House votes for Mueller report to be made public

The House passed a resolution Thursday calling on Justice Department (DOJ) officials to release special counsel Robert MuellerRobert (Bob) MuellerSenate Democrats urge Garland not to fight court order to release Trump obstruction memo Why a special counsel is guaranteed if Biden chooses Yates, Cuomo or Jones as AG Barr taps attorney investigating Russia probe origins as special counsel MORE’s highly anticipated report about his investigation into Russian interference in the 2016 election.

Lawmakers unanimously passed the nonbinding resolution in a 420-0 vote. 

Four Republicans — Reps. Paul GosarPaul Anthony GosarDomestic extremists return to the Capitol Republicans keep distance from 'Justice for J6' rally Washington ramps up security ahead of Sept. 18 rally MORE (Ariz.), Matt GaetzMatthew (Matt) GaetzRepublicans keep distance from 'Justice for J6' rally Washington ramps up security ahead of Sept. 18 rally Police brace for Capitol rally defending Jan. 6 mob MORE (Fla.), Thomas MassieThomas Harold MassieReps. Greene, Roy fined for not wearing masks on House floor Sixth House GOP lawmaker issued K metal detector fine Kentucky GOP lawmaker deletes tweet comparing vaccine mandates to Holocaust MORE (Ky.), and Justin AmashJustin AmashDemocrats defend Afghan withdrawal amid Taliban advance Vietnam shadow hangs over Biden decision on Afghanistan Kamala Harris and our shameless politics MORE (Mich.) — voted present.

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“I’ve said to millions of Americans on television that I support releasing the Mueller report," Gaetz told The Hill on his decision to vote present.

“I take specific exception to the elements of the resolution noting praise for Mueller, without also noting the criticism of his very biased staffing decisions," he added. "It’s like he was fishing for talent in the Hillary ClintonHillary Diane Rodham ClintonClinton lawyer's indictment reveals 'bag of tricks' Attorney charged in Durham investigation pleads not guilty Attorney indicted on charge of lying to FBI as part of Durham investigation MORE fan club aquarium.”

The resolution calls for the Justice Department to release Mueller's report to Congress and the public.

The measure — introduced by House Judiciary Committee Chairman Jerrold NadlerJerrold (Jerry) Lewis NadlerOcasio-Cortez, Bush push to add expanded unemployment in .5T spending plan Angelina Jolie spotted in Capitol meeting with senators House panel advances immigration language for reconciliation bill MORE (D-N.Y.) — argues there is “overwhelming public interest” to release the contents of the high-profile report. The resolution calls on the department to fully release the report to Congress and to release it to the public “except to the extent the public disclosure of any portion thereof is expressly prohibited by law.”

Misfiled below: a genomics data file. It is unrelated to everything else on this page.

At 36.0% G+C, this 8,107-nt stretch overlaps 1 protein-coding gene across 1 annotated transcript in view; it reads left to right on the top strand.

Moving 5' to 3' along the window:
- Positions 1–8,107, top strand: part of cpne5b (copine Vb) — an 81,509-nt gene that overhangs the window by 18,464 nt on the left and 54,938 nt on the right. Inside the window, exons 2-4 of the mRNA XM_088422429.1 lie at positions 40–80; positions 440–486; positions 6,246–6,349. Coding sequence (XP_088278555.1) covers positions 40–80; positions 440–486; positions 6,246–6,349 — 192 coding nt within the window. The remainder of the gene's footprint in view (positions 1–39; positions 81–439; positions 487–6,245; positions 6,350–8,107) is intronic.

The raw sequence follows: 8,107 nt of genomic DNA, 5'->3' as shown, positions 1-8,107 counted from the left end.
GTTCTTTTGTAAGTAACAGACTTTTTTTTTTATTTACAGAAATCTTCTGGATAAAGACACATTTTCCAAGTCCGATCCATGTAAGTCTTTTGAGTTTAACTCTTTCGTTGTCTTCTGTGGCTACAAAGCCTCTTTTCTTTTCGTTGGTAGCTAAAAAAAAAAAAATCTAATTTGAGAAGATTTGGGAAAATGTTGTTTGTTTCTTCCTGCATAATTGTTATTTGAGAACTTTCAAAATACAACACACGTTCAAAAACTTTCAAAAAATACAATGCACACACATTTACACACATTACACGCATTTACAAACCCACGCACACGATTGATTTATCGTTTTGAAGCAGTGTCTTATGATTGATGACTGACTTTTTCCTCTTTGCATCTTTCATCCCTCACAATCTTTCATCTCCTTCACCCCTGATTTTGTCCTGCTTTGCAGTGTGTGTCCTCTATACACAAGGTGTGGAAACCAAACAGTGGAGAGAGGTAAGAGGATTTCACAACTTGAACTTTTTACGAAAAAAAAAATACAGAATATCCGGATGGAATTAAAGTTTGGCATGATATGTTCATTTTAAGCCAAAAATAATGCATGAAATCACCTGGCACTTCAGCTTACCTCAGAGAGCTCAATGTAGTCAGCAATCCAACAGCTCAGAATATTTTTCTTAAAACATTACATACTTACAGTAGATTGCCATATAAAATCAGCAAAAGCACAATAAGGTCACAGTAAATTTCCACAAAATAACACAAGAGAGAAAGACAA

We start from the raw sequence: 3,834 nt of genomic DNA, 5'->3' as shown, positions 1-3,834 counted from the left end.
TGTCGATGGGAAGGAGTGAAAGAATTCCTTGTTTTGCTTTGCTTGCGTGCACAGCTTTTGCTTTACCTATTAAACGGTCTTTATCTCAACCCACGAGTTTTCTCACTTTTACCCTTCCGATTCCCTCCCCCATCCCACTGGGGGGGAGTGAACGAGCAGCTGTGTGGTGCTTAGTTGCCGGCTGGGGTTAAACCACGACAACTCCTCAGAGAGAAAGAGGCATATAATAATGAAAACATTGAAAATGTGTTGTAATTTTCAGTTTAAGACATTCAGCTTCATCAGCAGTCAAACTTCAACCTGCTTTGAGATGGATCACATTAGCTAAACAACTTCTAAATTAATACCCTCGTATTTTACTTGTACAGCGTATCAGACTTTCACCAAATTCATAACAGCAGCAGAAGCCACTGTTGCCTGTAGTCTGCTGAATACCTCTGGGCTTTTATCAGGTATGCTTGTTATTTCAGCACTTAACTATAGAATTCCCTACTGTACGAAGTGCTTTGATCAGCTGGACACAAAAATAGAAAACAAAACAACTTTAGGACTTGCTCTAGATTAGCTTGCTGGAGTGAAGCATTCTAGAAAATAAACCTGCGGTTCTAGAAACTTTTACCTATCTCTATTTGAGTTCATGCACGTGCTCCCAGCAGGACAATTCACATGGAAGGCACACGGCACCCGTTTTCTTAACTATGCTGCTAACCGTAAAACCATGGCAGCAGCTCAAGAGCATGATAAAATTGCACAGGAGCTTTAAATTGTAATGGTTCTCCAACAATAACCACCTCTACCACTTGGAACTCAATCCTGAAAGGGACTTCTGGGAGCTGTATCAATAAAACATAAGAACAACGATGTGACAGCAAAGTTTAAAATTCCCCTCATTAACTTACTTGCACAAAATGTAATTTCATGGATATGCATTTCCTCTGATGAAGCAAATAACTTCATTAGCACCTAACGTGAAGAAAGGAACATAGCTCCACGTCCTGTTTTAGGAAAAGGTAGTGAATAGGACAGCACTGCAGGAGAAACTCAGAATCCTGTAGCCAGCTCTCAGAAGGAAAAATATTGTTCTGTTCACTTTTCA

Should the Justice Department decide against releasing the report to the public, House Democrats could potentially subpoena the department for its contents. Thursday’s vote also provided the opportunity for Democrats to force Republicans into potentially taking a difficult vote.

The vote on the resolution comes after William BarrBill BarrVirginia governor's race enters new phase as early voting begins Clinton lawyer's indictment reveals 'bag of tricks' Attorney indicted on charge of lying to FBI as part of Durham investigation MORE, who was confirmed as President TrumpDonald TrumpCapitol fencing starts coming down after 'Justice for J6' rally Netanyahu suggests Biden fell asleep in meeting with Israeli PM Aides try to keep Biden away from unscripted events or long interviews, book claims MORE’s second attorney general in February, faced numerous questions about the Mueller investigation and the special counsel’s final report during his confirmation hearing earlier this year.

“It is important that Congress stand up for the principle of full transparency. At a time when the president has publicly attacked the Russian investigation more than 1,100 times and counting. Among other things, the president has repeatedly referred to the investigation as a witch hunt and called it a hoax, rigged and a scam,” Nadler said on the floor. “This resolution is also needed because high-ranking DOJ officials have indicated that they may not release — that they may not release information about individuals who are not indicted.”

Barr said he would release as much of Mueller’s findings as possible, but was careful not to commit to releasing the report in full — something that rankled Democrats who argue that the high public interest surrounding the investigation demands its release.

Under current regulations, Mueller is required to submit a final, confidential report explaining his prosecutorial decisions to the DOJ. It will be up to Barr whether to release part or any of Mueller’s findings.

Thursday’s vote comes amid intense speculation Mueller is close to wrapping up his investigation, which has gone on for nearly two years amid constant public attacks from Trump.

Mueller has indicted several Russians and Trump associates in the course of his probe, but none of those charges have alleged any conspiracy between Trump’s campaign and Russia to meddle in the election.

— This report was updated at 10:45 a.m.